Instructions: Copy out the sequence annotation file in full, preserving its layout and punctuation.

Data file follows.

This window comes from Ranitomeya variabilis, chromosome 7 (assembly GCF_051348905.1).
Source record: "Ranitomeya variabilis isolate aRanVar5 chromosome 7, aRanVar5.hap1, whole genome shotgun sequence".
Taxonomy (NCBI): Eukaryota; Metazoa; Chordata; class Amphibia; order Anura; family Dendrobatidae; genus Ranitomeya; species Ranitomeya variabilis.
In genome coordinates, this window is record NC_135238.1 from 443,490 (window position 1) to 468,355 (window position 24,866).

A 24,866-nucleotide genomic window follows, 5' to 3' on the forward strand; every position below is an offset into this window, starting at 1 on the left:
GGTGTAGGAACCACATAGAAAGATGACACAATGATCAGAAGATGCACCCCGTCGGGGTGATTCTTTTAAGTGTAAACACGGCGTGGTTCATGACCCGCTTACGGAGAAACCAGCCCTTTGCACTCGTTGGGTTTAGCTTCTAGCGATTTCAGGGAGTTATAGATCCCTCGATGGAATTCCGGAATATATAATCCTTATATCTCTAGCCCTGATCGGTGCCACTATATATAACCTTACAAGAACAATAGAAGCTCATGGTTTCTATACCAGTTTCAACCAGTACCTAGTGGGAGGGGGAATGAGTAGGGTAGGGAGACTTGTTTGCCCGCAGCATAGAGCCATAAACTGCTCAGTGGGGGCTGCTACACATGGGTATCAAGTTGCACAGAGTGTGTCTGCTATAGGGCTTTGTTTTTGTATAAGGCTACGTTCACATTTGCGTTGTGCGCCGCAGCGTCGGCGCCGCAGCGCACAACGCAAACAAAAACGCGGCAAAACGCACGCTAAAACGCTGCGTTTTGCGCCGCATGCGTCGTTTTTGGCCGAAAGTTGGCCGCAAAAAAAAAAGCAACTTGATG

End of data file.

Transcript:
This window comes from Ranitomeya variabilis, chromosome 7 (assembly GCF_051348905.1).
Source record: "Ranitomeya variabilis isolate aRanVar5 chromosome 7, aRanVar5.hap1, whole genome shotgun sequence".
Taxonomy (NCBI): Eukaryota; Metazoa; Chordata; class Amphibia; order Anura; family Dendrobatidae; genus Ranitomeya; species Ranitomeya variabilis.
In genome coordinates, this window is record NC_135238.1 from 443,490 (window position 1) to 468,355 (window position 24,866).

A 24,866-nucleotide genomic window follows, 5' to 3' on the forward strand; every position below is an offset into this window, starting at 1 on the left:
GGTGTAGGAACCACATAGAAAGATGACACAATGATCAGAAGATGCACCCCGTCGGGGTGATTCTTTTAAGTGTAAACACGGCGTGGTTCATGACCCGCTTACGGAGAAACCAGCCCTTTGCACTCGTTGGGTTTAGCTTCTAGCGATTTCAGGGAGTTATAGATCCCTCGATGGAATTCCGGAATATATAATCCTTATATCTCTAGCCCTGATCGGTGCCACTATATATAACCTTACAAGAACAATAGAAGCTCATGGTTTCTATACCAGTTTCAACCAGTACCTAGTGGGAGGGGGAATGAGTAGGGTAGGGAGACTTGTTTGCCCGCAGCATAGAGCCATAAACTGCTCAGTGGGGGCTGCTACACATGGGTATCAAGTTGCACAGAGTGTGTCTGCTATAGGGCTTTGTTTTTGTATAAGGCTACGTTCACATTTGCGTTGTGCGCCGCAGCGTCGGCGCCGCAGCGCACAACGCAAACAAAAACGCGGCAAAACGCACGCTAAAACGCTGCGTTTTGCGCCGCATGCGTCGTTTTTGGCCGAAAGTTGGCCGCAAAAAAAAAAGCAACTTGATG